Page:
Blue Moon coming! As seen in the photo above by Patrick Casaert – whose community on Facebook is called La Lune The Moon – the moon has been waxing to full this week. Patrick used a blue filter to create his moon photo, and if you see the moon in tonight’s sky, you’ll see it’s nearly full … but not at all blue in color. Yet, as the second full moon for the month of July, many will call it a Blue Moon.
Calendars will say that this month’s second full moon falls tomorrow – on July 31, 2015. However, for much of North America, the moon will turn precisely full before sunrise on July 31.
Thus many will call tomorrow’s full moon – and probably tonight’s nearly full moon as well – a Blue Moon.
Will either of these moons be blue in color? Nope. The name Blue Moon has nothing to do with the color blue. It’s just a name for the second full moon in a calendar month.
If the moon won’t be blue in color tonight or tomorrow night, what will it look like? It’ll look like any ordinary full moon.
Day and night sides of Earth at instant of July 31 full moon
This month’s moon turns precisely full on July 31 at 10:43 Universal Time – the standard clock time at the prime meridian of 0o longitude.
Translating Universal Time to the time zones in the mainland U.S., we see that the moon will reach the crest of its full phase at 6:43 a.m. EDT, 5:43 a.m. CDT, 4:43 a.m. MDT or 3:43 a.m. PDT on the morning of July 31. Does that mean you should look for the moon at those exact times? Not necessarily. Those times just indicate when the moon is precisely full.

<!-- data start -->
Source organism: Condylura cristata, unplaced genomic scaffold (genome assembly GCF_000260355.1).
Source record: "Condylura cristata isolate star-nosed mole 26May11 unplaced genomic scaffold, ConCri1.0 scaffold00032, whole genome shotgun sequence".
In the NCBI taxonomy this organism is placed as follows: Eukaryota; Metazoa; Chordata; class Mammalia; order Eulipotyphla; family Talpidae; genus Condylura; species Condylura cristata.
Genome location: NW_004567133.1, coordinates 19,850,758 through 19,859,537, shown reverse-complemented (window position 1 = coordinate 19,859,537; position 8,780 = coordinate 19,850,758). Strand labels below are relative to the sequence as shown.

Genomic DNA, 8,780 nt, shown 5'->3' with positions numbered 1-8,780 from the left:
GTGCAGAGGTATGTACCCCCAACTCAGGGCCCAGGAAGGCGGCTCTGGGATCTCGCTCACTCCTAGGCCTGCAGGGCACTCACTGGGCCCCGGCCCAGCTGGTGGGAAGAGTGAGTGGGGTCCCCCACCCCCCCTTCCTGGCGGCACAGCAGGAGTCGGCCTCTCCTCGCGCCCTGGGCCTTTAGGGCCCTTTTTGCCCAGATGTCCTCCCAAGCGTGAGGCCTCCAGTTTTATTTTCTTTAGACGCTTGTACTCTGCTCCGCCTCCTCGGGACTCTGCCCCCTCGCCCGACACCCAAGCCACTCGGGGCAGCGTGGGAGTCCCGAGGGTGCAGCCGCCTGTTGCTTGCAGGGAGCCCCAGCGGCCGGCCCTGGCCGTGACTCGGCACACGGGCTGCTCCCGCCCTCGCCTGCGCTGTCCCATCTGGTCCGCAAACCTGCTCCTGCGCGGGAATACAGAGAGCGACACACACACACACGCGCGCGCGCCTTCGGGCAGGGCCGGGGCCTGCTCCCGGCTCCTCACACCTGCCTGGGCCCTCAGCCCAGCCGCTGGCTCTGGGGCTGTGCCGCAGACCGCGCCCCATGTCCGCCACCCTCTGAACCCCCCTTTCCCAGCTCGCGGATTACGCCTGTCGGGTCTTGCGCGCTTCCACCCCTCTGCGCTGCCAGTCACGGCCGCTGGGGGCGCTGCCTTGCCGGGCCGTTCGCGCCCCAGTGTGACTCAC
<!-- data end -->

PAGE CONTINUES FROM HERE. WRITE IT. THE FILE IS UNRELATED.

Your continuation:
As always, the moon at the vicinity of full phase remains pretty much opposite the sun all night long – rising around sunset, overhead around midnight, setting around sunrise.
So even though tonight’s moon will look plenty full as it lights up the nighttime from dusk until dawn, the full moon – astronomically speaking – only represents a fleeting instant of time.
It’s when the moon stands 180o opposite the sun in ecliptic longitude.
Bottom line: The July 31, 2015 full moon won’t appear blue in color. But – as the second of two full moons to occur in a single calendar month – many will call it a Blue Moon.
Bruce McClure has served as lead writer for EarthSky's popular Tonight pages since 2004. He's a sundial aficionado, whose love for the heavens has taken him to Lake Titicaca in Bolivia and sailing in the North Atlantic, where he earned his celestial navigation certificate through the School of Ocean Sailing and Navigation. He also writes and hosts public astronomy programs and planetarium programs in and around his home in upstate New York.